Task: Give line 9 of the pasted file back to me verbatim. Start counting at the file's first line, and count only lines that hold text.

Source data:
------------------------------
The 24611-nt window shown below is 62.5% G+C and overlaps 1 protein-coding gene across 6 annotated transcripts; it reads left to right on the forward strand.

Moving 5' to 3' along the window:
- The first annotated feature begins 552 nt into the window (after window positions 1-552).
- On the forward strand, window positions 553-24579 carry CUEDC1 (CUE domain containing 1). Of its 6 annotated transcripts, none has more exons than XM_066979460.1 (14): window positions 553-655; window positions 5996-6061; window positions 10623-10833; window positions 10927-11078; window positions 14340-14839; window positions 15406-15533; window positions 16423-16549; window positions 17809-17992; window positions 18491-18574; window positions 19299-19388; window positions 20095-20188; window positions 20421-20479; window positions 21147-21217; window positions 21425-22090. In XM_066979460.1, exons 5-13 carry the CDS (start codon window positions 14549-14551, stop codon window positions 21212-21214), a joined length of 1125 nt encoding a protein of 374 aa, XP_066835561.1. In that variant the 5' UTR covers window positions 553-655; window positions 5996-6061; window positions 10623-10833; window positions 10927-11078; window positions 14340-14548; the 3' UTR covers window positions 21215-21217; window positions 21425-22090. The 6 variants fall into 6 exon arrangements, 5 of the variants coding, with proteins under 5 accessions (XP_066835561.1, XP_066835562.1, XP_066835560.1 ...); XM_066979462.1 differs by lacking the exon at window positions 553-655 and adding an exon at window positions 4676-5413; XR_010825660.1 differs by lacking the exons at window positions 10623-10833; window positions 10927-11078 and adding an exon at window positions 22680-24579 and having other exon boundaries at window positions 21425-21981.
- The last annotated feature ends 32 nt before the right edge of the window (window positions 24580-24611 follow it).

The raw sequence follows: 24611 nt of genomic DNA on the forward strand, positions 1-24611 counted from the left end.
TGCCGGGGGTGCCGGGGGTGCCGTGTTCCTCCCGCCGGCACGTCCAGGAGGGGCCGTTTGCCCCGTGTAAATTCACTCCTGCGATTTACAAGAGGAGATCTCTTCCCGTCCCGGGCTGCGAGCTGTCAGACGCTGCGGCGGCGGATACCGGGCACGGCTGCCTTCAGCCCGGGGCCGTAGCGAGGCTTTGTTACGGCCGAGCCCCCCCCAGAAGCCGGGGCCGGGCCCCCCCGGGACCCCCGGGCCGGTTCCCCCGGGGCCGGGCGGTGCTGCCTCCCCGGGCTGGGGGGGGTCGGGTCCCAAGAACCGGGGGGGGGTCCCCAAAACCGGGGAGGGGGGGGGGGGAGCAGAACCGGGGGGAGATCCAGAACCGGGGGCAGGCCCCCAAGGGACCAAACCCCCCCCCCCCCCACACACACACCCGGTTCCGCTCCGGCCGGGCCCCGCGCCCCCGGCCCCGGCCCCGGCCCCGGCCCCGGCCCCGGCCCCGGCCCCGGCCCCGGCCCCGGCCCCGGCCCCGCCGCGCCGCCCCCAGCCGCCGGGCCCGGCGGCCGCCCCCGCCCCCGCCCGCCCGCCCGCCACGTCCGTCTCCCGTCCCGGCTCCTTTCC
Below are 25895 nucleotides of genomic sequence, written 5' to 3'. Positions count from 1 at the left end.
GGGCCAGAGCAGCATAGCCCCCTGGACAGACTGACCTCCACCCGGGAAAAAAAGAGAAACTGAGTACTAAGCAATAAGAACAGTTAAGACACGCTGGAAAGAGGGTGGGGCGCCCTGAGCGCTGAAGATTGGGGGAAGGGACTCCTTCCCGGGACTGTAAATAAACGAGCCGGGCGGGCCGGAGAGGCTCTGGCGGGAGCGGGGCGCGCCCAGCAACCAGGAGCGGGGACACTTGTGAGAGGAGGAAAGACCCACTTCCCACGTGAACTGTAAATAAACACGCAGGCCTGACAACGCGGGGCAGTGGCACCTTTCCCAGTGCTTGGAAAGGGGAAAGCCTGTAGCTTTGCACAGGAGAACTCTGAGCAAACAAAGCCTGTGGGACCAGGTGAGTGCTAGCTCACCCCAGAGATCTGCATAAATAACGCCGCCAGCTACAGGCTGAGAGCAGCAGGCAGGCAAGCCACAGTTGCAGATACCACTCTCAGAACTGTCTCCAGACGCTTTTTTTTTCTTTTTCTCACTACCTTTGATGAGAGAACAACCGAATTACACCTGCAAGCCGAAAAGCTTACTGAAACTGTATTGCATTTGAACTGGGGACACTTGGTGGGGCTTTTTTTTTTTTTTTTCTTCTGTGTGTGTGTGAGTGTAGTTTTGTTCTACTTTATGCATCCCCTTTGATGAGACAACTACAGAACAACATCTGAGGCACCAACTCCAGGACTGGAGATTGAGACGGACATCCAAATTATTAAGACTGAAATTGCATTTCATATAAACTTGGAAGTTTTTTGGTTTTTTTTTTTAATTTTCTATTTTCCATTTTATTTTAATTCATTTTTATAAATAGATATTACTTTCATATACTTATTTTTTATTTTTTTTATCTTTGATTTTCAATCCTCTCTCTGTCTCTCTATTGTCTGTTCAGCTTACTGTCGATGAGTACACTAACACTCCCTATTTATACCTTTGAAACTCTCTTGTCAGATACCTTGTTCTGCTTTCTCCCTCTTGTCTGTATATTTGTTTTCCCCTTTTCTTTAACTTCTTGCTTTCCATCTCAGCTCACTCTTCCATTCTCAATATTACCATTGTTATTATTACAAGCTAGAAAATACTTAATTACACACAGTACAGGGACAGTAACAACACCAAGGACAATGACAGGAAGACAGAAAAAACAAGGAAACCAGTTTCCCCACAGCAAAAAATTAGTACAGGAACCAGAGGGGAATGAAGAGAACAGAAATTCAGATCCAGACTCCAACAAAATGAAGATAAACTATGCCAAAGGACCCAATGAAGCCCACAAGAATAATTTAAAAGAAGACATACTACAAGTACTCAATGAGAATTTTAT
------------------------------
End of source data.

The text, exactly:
GGGCCAGAGCAGCATAGCCCCCTGGACAGACTGACCTCCACCCGGGAAAAAAAGAGAAACTGAGTACTAAGCAATAAGAACAGTTAAGACACGCTGGAAAGAGGGTGGGGCGCCCTGAGCGCTGAAGATTGGGGGAAGGGACTCCTTCCCGGGACTGTAAATAAACGAGCCGGGCGGGCCGGAGAGGCTCTGGCGGGAGCGGGGCGCGCCCAGCAACCAGGAGCGGGGACACTTGTGAGAGGAGGAAAGACCCACTTCCCACGTGAACTGTAAATAAACACGCAGGCCTGACAACGCGGGGCAGTGGCACCTTTCCCAGTGCTTGGAAAGGGGAAAGCCTGTAGCTTTGCACAGGAGAACTCTGAGCAAACAAAGCCTGTGGGACCAGGTGAGTGCTAGCTCACCCCAGAGATCTGCATAAATAACGCCGCCAGCTACAGGCTGAGAGCAGCAGGCAGGCAAGCCACAGTTGCAGATACCACTCTCAGAACTGTCTCCAGACGCTTTTTTTTTCTTTTTCTCACTACCTTTGATGAGAGAACAACCGAATTACACCTGCAAGCCGAAAAGCTTACTGAAACTGTATTGCATTTGAACTGGGGACACTTGGTGGGGCTTTTTTTTTTTTTTTTCTTCTGTGTGTGTGTGAGTGTAGTTTTGTTCTACTTTATGCATCCCCTTTGATGAGACAACTACAGAACAACATCTGAGGCACCAACTCCAGGACTGGAGATTGAGACGGACATCCAAATTATTAAGACTGAAATTGCATTTCATATAAACTTGGAAGTTTTTTGGTTTTTTTTTTTAATTTTCTATTTTCCATTTTATTTTAATTCATTTTTATAAATAGATATTACTTTCATATACTTATTTTTTATTTTTTTTATCTTTGATTTTCAATCCTCTCTCTGTCTCTCTATTGTCTGTTCAGCTTACTGTCGATGAGTACACTAACACTCCCTATTTATACCTTTGAAACTCTCTTGTCAGATACCTTGTTCTGCTTTCTCCCTCTTGTCTGTATATTTGTTTTCCCCTTTTCTTTAACTTCTTGCTTTCCATCTCAGCTCACTCTTCCATTCTCAATATTACCATTGTTATTATTACAAGCTAGAAAATACTTAATTACACACAGTACAGGGACAGTAACAACACCAAGGACAATGACAGGAAGACAGAAAAAACAAGGAAACCAGTTTCCCCACAGCAAAAAATTAGTACAGGAACCAGAGGGGAATGAAGAGAACAGAAATTCAGATCCAGACTCCAACAAAATGAAGATAAACTATGCCAAAGGACCCAATGAAGCCCACAAGAATAATTTAAAAGAAGACATACTACAAGTACTCAATGAGAATTTTAT